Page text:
Last point, IMHO, the best stabilizers have adjustability. Having the ability to add or take weight off the end and adjust the angle of your sidebar are key. If you are ok with your sidebar hanging way out, you can generally use less weight, but it is a compromise. I prefer to buy bows that are not top heavy so that I am not fighting a low pin bias with my weight. I then tip my tight spot back and use a back/side bar to balance left and right. This will give you a pin high bias, then I add some front weight to reduce that bias to be slight.

Remember, its get really windy at high elevation out west. Wind doesn't blow my heavy arrow a noticeable amount, but stabilizers make a huge difference (for me personally) when it comes to blowing my bow around when at full draw. My local range is in a very large valley at 8,000ft and I shoot a lot at lunch. I have no chance of shooting well at long distances without a two bar setup.
 

justin84

Senior Member
Joined
Apr 12, 2019
Messages
115
Location
Wisconsin
I ripped off my stabilizers and learned how to shoot a bow again. Now I shoot minimal weight on a relatively short bar or no front bar at all with a small, offset dampening stabilizer on the rear.
I've been shooting my newer bow without stabilizers for awhile and haven't taken the time to experiment with them to try to see a difference. I shoot a few arrows almost every day but distance is limited to 20 yards.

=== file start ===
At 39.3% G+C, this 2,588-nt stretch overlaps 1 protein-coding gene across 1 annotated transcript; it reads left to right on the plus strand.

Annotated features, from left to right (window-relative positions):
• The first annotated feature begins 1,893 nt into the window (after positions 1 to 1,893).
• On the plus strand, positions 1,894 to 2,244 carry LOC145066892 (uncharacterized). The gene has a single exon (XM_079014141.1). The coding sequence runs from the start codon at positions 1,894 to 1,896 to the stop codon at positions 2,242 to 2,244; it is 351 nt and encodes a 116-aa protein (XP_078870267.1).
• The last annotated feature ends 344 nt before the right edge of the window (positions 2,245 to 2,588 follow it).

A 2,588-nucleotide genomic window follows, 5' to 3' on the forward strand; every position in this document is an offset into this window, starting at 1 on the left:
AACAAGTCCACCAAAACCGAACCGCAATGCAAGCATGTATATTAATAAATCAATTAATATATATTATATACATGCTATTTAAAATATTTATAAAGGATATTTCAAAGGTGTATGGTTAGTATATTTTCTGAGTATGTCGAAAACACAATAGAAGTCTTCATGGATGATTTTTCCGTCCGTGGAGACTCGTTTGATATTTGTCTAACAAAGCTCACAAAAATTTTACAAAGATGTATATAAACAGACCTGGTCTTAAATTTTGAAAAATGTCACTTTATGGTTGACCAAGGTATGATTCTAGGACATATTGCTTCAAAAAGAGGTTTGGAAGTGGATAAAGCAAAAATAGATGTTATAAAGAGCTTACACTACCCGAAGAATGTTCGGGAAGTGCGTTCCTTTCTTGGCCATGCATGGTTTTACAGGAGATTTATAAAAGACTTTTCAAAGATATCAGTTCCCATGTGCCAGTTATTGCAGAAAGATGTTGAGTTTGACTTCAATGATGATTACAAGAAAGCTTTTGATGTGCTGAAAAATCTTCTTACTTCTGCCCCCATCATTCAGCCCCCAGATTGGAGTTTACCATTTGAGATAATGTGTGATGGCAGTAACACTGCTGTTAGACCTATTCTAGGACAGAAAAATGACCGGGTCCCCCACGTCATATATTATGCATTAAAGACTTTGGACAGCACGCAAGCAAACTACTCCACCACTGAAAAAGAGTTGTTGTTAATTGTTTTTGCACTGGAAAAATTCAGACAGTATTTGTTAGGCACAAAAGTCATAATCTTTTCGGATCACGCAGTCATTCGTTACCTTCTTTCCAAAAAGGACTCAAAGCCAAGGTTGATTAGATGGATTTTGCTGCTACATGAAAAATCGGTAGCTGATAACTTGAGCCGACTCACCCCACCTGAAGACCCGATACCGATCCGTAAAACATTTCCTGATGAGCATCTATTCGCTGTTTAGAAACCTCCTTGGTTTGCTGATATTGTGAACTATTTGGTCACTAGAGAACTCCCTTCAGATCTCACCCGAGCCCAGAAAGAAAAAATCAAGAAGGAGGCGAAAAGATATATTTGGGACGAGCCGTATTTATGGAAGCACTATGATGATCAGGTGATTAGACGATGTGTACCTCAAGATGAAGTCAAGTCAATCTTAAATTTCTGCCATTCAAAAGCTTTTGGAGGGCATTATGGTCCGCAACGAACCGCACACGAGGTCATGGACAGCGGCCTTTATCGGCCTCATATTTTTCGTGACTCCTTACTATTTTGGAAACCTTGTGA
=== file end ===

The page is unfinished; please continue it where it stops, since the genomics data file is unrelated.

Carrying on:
I'm curious what you learned about shooting without them, and what the impact of your current setup is compared to with nothing.
 

mfllood3800

Senior Member
Joined
Nov 25, 2016
Messages
3,032
Location
Utah
I am running the Crossover set up for about 5 years. I like it- modular capable of allowing really good holds at distance. I use one on the rear as well as my bow (Evoke 35) likes the weight. Some bows are front heavy and some fall back. You need to set up what works for you.
I run more weight than most, but I also use a hip holster that mounts to my pack belt so carrying is a non issue.
For me and my bows, I find anything under 10" doesn't really do more than add mass weight, which can be helpful in some situations.

I will come to full draw, acquire target, close eyes for 3-5 seconds and then look to see where I drifted. That, for me is what determines my stab set ups. Well that and how well I hold on target.